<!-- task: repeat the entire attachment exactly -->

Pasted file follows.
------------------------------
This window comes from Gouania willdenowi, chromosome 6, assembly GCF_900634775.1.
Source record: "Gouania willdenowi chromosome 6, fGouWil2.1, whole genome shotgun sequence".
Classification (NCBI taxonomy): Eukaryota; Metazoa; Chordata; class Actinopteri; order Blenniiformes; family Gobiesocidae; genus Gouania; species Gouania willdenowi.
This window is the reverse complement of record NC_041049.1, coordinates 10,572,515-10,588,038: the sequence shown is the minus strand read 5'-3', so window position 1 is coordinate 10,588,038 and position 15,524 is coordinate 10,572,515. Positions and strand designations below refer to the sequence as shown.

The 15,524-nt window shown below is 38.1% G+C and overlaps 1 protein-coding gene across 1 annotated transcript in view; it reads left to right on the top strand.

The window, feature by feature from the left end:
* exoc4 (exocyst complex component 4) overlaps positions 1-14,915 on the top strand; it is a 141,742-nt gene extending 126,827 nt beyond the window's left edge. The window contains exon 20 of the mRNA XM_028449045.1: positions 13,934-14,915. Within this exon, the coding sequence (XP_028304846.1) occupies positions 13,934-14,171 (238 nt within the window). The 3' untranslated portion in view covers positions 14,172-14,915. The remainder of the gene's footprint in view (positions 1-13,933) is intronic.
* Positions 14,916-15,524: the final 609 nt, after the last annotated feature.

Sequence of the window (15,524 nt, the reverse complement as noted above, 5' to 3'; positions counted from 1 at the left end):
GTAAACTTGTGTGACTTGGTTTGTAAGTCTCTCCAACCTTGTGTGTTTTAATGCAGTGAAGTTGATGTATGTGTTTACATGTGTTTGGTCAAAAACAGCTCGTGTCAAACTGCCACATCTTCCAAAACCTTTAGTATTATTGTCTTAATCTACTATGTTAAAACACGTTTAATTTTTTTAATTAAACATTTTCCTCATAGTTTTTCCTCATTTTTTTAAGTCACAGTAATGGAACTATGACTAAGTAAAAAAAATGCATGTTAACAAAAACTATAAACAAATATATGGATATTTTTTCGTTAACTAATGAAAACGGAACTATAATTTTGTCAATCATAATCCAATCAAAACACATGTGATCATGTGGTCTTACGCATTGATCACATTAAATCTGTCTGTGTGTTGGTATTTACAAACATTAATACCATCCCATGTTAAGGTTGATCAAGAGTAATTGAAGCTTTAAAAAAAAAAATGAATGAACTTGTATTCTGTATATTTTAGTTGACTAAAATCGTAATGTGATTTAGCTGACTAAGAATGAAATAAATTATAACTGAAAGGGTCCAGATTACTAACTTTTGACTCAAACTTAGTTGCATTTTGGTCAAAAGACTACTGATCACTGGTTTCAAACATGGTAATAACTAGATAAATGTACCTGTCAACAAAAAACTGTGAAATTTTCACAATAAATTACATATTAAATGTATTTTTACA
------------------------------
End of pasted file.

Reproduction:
This window comes from Gouania willdenowi, chromosome 6, assembly GCF_900634775.1.
Source record: "Gouania willdenowi chromosome 6, fGouWil2.1, whole genome shotgun sequence".
Classification (NCBI taxonomy): Eukaryota; Metazoa; Chordata; class Actinopteri; order Blenniiformes; family Gobiesocidae; genus Gouania; species Gouania willdenowi.
This window is the reverse complement of record NC_041049.1, coordinates 10,572,515-10,588,038: the sequence shown is the minus strand read 5'-3', so window position 1 is coordinate 10,588,038 and position 15,524 is coordinate 10,572,515. Positions and strand designations below refer to the sequence as shown.

The 15,524-nt window shown below is 38.1% G+C and overlaps 1 protein-coding gene across 1 annotated transcript in view; it reads left to right on the top strand.

The window, feature by feature from the left end:
* exoc4 (exocyst complex component 4) overlaps positions 1-14,915 on the top strand; it is a 141,742-nt gene extending 126,827 nt beyond the window's left edge. The window contains exon 20 of the mRNA XM_028449045.1: positions 13,934-14,915. Within this exon, the coding sequence (XP_028304846.1) occupies positions 13,934-14,171 (238 nt within the window). The 3' untranslated portion in view covers positions 14,172-14,915. The remainder of the gene's footprint in view (positions 1-13,933) is intronic.
* Positions 14,916-15,524: the final 609 nt, after the last annotated feature.

Sequence of the window (15,524 nt, the reverse complement as noted above, 5' to 3'; positions counted from 1 at the left end):
GTAAACTTGTGTGACTTGGTTTGTAAGTCTCTCCAACCTTGTGTGTTTTAATGCAGTGAAGTTGATGTATGTGTTTACATGTGTTTGGTCAAAAACAGCTCGTGTCAAACTGCCACATCTTCCAAAACCTTTAGTATTATTGTCTTAATCTACTATGTTAAAACACGTTTAATTTTTTTAATTAAACATTTTCCTCATAGTTTTTCCTCATTTTTTTAAGTCACAGTAATGGAACTATGACTAAGTAAAAAAAATGCATGTTAACAAAAACTATAAACAAATATATGGATATTTTTTCGTTAACTAATGAAAACGGAACTATAATTTTGTCAATCATAATCCAATCAAAACACATGTGATCATGTGGTCTTACGCATTGATCACATTAAATCTGTCTGTGTGTTGGTATTTACAAACATTAATACCATCCCATGTTAAGGTTGATCAAGAGTAATTGAAGCTTTAAAAAAAAAAATGAATGAACTTGTATTCTGTATATTTTAGTTGACTAAAATCGTAATGTGATTTAGCTGACTAAGAATGAAATAAATTATAACTGAAAGGGTCCAGATTACTAACTTTTGACTCAAACTTAGTTGCATTTTGGTCAAAAGACTACTGATCACTGGTTTCAAACATGGTAATAACTAGATAAATGTACCTGTCAACAAAAAACTGTGAAATTTTCACAATAAATTACATATTAAATGTATTTTTACA